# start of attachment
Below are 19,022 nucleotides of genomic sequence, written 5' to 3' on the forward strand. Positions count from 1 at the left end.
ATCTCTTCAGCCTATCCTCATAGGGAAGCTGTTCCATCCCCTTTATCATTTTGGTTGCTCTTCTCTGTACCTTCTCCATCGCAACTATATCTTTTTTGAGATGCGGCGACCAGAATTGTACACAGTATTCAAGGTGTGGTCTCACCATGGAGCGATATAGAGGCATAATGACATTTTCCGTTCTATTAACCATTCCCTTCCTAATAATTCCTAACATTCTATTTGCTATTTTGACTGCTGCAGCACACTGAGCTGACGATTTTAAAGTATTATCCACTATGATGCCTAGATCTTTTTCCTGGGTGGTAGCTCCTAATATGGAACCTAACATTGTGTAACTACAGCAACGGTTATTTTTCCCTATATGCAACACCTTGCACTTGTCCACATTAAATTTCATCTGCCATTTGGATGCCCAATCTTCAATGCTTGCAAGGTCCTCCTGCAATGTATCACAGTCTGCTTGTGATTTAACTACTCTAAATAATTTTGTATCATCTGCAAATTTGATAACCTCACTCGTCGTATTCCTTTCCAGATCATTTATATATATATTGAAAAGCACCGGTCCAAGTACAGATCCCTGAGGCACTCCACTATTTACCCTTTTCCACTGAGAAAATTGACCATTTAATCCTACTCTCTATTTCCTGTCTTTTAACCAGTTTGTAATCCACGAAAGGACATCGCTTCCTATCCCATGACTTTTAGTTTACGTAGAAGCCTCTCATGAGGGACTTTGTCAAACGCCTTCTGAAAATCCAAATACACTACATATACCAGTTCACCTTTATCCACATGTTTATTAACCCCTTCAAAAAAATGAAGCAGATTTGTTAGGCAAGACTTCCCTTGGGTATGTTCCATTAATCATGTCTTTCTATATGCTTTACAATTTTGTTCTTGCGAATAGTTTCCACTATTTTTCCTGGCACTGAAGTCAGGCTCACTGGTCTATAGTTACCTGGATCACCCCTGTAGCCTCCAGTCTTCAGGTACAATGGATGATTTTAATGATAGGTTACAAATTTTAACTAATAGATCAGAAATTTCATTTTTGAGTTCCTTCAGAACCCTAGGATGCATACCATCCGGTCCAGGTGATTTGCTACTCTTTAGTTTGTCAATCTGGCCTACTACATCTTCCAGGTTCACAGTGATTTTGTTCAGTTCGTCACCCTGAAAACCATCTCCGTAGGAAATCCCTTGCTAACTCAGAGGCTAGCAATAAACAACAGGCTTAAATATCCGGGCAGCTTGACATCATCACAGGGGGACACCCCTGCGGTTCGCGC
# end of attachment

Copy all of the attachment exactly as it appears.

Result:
Below are 19,022 nucleotides of genomic sequence, written 5' to 3' on the forward strand. Positions count from 1 at the left end.
ATCTCTTCAGCCTATCCTCATAGGGAAGCTGTTCCATCCCCTTTATCATTTTGGTTGCTCTTCTCTGTACCTTCTCCATCGCAACTATATCTTTTTTGAGATGCGGCGACCAGAATTGTACACAGTATTCAAGGTGTGGTCTCACCATGGAGCGATATAGAGGCATAATGACATTTTCCGTTCTATTAACCATTCCCTTCCTAATAATTCCTAACATTCTATTTGCTATTTTGACTGCTGCAGCACACTGAGCTGACGATTTTAAAGTATTATCCACTATGATGCCTAGATCTTTTTCCTGGGTGGTAGCTCCTAATATGGAACCTAACATTGTGTAACTACAGCAACGGTTATTTTTCCCTATATGCAACACCTTGCACTTGTCCACATTAAATTTCATCTGCCATTTGGATGCCCAATCTTCAATGCTTGCAAGGTCCTCCTGCAATGTATCACAGTCTGCTTGTGATTTAACTACTCTAAATAATTTTGTATCATCTGCAAATTTGATAACCTCACTCGTCGTATTCCTTTCCAGATCATTTATATATATATTGAAAAGCACCGGTCCAAGTACAGATCCCTGAGGCACTCCACTATTTACCCTTTTCCACTGAGAAAATTGACCATTTAATCCTACTCTCTATTTCCTGTCTTTTAACCAGTTTGTAATCCACGAAAGGACATCGCTTCCTATCCCATGACTTTTAGTTTACGTAGAAGCCTCTCATGAGGGACTTTGTCAAACGCCTTCTGAAAATCCAAATACACTACATATACCAGTTCACCTTTATCCACATGTTTATTAACCCCTTCAAAAAAATGAAGCAGATTTGTTAGGCAAGACTTCCCTTGGGTATGTTCCATTAATCATGTCTTTCTATATGCTTTACAATTTTGTTCTTGCGAATAGTTTCCACTATTTTTCCTGGCACTGAAGTCAGGCTCACTGGTCTATAGTTACCTGGATCACCCCTGTAGCCTCCAGTCTTCAGGTACAATGGATGATTTTAATGATAGGTTACAAATTTTAACTAATAGATCAGAAATTTCATTTTTGAGTTCCTTCAGAACCCTAGGATGCATACCATCCGGTCCAGGTGATTTGCTACTCTTTAGTTTGTCAATCTGGCCTACTACATCTTCCAGGTTCACAGTGATTTTGTTCAGTTCGTCACCCTGAAAACCATCTCCGTAGGAAATCCCTTGCTAACTCAGAGGCTAGCAATAAACAACAGGCTTAAATATCCGGGCAGCTTGACATCATCACAGGGGGACACCCCTGCGGTTCGCGC